“In order to continue taking this life-saving drug, there is a chance I will have to deplete my life savings, cash out my 401(k), and sell my house. When those funds run out, I’m not sure what I will do. Usually, I am a planner — but I cannot plan for this,” Hamrin, age 50, will tell the committee. “My circumstances make me feel helpless at times, but I am grateful that I can share my story with all of you.”
“This bill to create a drug pricing board is an essential first step to hold drug companies accountable and fix this broken system. Drugs don’t work if people can’t afford them. I strongly urge you to vote YES on HF 801 to protect patients from the burden of high drug prices.”
HF 801 would:
The hearing and Hamrin’s testimony can be watched here at 3:00 PM CST.
AUGUSTA, Maine — After a series of unanimous votes today, Maine senators advanced legislation that would hold drug corporations accountable for exorbitant price hikes and allow for the safe importation of prescription drugs from Canada. A package of bills aimed at lowering drug prices now moves to the House floor.
“Today’s vote shows that Mainers are taking charge in the fight to lower drug prices,” said Ben Wakana, Executive Director of Patients For Affordable Drugs Now. “We applaud consumer groups and the state legislature’s efforts to rein in drug prices, and we are proud patients are standing up against abusive pricing practices.”
In advance of today’s votes, Patients For Affordable Drugs Now published a series of patient stories to underscore the urgency of the drug pricing crisis in Maine. Additionally, four patients testified at an April hearing, and Mainers were given the tools to contact their legislators in support of the proposed changes.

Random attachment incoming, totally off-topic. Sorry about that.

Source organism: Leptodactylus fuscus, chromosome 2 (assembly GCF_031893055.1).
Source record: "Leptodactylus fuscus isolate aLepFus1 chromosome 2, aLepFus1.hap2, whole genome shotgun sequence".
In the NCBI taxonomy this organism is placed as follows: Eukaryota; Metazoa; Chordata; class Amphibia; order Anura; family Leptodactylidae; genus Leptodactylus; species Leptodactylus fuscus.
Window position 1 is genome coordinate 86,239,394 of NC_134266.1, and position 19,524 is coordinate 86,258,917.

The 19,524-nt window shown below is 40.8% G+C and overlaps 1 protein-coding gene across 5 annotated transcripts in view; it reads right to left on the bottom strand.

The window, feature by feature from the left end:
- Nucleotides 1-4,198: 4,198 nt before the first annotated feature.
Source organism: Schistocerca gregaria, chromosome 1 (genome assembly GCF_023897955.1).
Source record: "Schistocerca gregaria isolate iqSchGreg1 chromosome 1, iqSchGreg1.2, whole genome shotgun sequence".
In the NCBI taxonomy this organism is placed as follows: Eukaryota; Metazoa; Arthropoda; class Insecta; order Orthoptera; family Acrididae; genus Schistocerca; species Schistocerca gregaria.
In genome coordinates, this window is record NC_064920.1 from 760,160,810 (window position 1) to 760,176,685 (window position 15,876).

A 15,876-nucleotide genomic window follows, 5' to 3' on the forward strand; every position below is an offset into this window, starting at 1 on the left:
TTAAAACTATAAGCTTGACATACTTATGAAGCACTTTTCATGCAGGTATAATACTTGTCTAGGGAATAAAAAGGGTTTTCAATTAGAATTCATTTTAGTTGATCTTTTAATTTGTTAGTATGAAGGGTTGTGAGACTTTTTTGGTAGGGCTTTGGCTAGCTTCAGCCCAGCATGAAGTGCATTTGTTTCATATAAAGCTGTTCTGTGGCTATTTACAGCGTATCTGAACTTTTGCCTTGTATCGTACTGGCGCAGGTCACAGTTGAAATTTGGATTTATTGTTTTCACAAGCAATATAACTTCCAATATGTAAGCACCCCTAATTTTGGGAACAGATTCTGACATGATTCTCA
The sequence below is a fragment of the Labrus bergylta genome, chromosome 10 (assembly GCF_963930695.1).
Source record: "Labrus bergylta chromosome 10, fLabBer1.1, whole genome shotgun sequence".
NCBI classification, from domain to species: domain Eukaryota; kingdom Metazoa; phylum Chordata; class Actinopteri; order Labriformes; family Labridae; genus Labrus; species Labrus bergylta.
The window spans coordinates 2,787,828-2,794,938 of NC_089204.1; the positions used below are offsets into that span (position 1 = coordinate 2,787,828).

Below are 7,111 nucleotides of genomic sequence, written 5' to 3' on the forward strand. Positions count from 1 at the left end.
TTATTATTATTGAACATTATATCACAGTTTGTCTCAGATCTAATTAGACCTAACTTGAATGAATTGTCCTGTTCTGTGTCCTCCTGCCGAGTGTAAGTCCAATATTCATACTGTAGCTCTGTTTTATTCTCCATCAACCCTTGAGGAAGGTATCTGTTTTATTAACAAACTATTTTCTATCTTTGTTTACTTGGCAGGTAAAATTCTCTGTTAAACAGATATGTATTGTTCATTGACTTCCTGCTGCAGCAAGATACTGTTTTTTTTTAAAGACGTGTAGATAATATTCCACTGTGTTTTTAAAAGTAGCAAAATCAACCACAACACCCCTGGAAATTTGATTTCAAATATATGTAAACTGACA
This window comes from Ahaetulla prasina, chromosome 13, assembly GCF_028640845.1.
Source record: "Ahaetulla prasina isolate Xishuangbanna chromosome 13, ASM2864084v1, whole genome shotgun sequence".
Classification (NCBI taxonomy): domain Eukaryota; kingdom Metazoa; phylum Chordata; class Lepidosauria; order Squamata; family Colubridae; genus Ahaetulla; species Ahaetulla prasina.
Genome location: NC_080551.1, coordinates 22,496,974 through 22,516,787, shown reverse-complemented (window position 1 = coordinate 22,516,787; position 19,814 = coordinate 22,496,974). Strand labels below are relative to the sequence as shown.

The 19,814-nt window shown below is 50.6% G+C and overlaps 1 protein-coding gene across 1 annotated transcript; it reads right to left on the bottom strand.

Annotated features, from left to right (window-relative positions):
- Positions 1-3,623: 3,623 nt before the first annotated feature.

Here’s how the pending legislation would benefit Mainers:
Lori Dumont of Brewer: “My brother suffered ketoacidosis because he could not afford his insulin. Like so many others, his insulin costs were out of control. For both his long term and short term insulin he was paying about $1,500 a month. On a fixed income, high drug prices are literally a matter of life and death.”
Sabrina Burbeck of Old Town: “When my youngest son was 18 months old he was diagnosed with Type 1 diabetes. In order to survive, he relies on Humalog Insulin. One vial of Humalog costs $350.”
Glenda Smith of Kennebunk: “My Symbicort, Lostatin, Spiriva, and other medications cost me more than $1,200/month, not to mention the $5,000 we have to pay out of pocket before insurance even begins to pay its portion. That is not realistic on our fixed income. My drug costs alone are more than my entire Social Security check.”
Christina Raymond of Limestone: “In order to manage my disease, I require several medications –– Lupron, Tamoxifen, and Neulasta –– in addition to my regular chemo treatments. Lupron costs me $1,500 per month and my Neulasta runs $6,000 per shot.”
ANNAPOLIS, Md. — In response to news that Maryland’s law to create the nation’s first prescription drug affordability board will go into effect on July 1, 2019, Patients For Affordable Drugs Now Executive Director Ben Wakana issued the following statement:
“This is a huge victory for Maryland patients and taxpayers. We are asserting the power of citizens to push back against the abusive monopoly pricing of drug corporations, and this new law is a step toward the day when all taxpayers and patients can use their purchasing power to demand fair prices for the prescription drugs we need.”
WASHINGTON, D.C. — From coast to coast, patients are speaking out, and Big Pharma is on the run. Over the last two weeks, from California to Maine, states have taken meaningful steps to protect patients from higher drug prices and crack down on Big Pharma’s price gouging. Take a look:
Oregon (HB 2658)
California (AB 824)
Maryland (HB 768)
“Momentum is building across the country,” said Ben Wakana, Executive Director of Patients For Affordable Drugs Now. “Patients are turning up at statehouses to tell lawmakers just how harmful high drug prices have become — their voices are seeding a movement.”